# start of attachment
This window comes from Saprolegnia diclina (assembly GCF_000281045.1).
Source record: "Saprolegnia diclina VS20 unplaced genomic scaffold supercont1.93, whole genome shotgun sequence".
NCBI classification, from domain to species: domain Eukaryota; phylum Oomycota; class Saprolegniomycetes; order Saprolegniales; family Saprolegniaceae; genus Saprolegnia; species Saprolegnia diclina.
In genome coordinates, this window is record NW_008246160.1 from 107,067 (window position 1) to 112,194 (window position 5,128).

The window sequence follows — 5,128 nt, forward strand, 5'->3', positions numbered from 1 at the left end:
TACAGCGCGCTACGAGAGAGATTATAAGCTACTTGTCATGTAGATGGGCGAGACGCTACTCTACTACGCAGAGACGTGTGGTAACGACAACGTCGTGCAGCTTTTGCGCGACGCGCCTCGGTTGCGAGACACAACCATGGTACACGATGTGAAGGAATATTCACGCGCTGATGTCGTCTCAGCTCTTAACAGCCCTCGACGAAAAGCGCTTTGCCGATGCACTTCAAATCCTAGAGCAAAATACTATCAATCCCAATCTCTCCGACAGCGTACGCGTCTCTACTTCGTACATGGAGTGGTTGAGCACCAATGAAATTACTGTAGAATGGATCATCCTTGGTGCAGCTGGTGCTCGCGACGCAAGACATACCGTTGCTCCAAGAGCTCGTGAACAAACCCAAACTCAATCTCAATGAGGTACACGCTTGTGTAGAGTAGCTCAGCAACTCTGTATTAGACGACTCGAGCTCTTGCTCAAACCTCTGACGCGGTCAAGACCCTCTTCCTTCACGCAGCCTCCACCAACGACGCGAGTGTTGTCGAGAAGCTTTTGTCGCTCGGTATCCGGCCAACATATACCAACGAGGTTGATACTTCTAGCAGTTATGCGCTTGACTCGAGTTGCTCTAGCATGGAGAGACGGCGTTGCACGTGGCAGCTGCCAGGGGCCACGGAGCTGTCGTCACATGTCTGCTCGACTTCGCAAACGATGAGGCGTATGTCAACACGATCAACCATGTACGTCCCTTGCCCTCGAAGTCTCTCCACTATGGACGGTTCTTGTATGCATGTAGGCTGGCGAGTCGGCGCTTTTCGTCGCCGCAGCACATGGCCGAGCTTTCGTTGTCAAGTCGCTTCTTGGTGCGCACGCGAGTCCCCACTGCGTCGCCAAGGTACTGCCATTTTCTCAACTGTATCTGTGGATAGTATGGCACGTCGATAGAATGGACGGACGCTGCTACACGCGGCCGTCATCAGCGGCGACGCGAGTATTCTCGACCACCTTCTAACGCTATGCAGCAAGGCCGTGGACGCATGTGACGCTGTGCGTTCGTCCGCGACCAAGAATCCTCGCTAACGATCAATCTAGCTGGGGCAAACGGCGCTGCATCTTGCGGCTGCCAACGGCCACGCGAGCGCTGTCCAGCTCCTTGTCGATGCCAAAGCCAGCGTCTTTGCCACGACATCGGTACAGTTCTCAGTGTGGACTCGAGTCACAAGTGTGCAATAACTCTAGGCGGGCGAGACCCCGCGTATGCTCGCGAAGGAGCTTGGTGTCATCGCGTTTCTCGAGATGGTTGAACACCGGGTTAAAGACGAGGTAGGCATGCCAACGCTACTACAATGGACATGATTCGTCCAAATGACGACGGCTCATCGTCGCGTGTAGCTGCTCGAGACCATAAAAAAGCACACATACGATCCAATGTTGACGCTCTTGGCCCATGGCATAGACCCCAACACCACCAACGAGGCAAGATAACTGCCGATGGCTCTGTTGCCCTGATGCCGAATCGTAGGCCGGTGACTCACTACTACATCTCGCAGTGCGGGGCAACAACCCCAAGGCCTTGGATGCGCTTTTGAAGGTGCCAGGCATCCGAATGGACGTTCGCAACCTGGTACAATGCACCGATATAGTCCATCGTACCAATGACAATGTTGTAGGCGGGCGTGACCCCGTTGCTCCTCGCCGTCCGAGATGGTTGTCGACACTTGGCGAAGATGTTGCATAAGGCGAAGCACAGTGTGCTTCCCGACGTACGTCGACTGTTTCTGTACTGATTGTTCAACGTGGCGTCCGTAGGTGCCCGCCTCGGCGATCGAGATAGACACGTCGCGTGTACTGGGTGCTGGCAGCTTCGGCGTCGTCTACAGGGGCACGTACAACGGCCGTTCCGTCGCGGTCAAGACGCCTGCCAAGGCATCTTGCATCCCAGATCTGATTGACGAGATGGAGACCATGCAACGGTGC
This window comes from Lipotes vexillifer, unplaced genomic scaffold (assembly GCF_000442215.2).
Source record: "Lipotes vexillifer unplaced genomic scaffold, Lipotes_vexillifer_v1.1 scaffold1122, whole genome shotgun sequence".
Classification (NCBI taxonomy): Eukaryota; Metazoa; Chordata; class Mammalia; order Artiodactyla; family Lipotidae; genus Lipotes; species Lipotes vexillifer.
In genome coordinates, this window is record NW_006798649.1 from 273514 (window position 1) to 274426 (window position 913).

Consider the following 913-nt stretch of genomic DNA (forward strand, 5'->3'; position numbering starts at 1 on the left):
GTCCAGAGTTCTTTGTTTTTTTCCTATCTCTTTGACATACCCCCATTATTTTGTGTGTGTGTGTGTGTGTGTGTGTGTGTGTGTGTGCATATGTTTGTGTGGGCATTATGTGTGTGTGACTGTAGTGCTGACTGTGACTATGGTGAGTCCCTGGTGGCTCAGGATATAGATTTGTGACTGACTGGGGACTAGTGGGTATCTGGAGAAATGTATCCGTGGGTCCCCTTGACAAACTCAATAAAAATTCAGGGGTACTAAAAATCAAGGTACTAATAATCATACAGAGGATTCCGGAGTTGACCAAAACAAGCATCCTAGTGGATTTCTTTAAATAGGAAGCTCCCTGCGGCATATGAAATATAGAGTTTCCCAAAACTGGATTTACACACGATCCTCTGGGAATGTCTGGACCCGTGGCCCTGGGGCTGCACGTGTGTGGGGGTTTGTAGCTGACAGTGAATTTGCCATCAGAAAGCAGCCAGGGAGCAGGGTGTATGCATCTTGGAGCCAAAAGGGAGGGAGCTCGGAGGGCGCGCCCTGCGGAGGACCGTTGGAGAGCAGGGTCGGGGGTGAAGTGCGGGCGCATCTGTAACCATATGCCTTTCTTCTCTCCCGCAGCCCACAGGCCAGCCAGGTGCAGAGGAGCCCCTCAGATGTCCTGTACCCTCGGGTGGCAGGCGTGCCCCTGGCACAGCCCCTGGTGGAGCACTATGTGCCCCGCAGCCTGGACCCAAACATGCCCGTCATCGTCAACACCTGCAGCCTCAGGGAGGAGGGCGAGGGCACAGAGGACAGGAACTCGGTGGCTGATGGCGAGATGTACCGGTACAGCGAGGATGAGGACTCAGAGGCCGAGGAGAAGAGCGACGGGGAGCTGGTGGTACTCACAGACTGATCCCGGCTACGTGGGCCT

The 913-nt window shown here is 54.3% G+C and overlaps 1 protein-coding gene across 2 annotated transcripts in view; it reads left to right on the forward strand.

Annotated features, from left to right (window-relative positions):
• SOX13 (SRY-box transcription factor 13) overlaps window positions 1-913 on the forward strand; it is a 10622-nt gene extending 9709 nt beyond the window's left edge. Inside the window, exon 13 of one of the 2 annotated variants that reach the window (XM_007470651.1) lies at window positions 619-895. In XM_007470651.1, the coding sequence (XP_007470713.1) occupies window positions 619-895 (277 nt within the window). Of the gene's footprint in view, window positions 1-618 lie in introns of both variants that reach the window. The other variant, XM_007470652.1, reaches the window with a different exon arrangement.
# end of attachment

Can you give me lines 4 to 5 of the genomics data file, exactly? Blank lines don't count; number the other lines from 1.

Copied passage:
In genome coordinates, this window is record NW_008246160.1 from 107,067 (window position 1) to 112,194 (window position 5,128).

The window sequence follows — 5,128 nt, forward strand, 5'->3', positions numbered from 1 at the left end: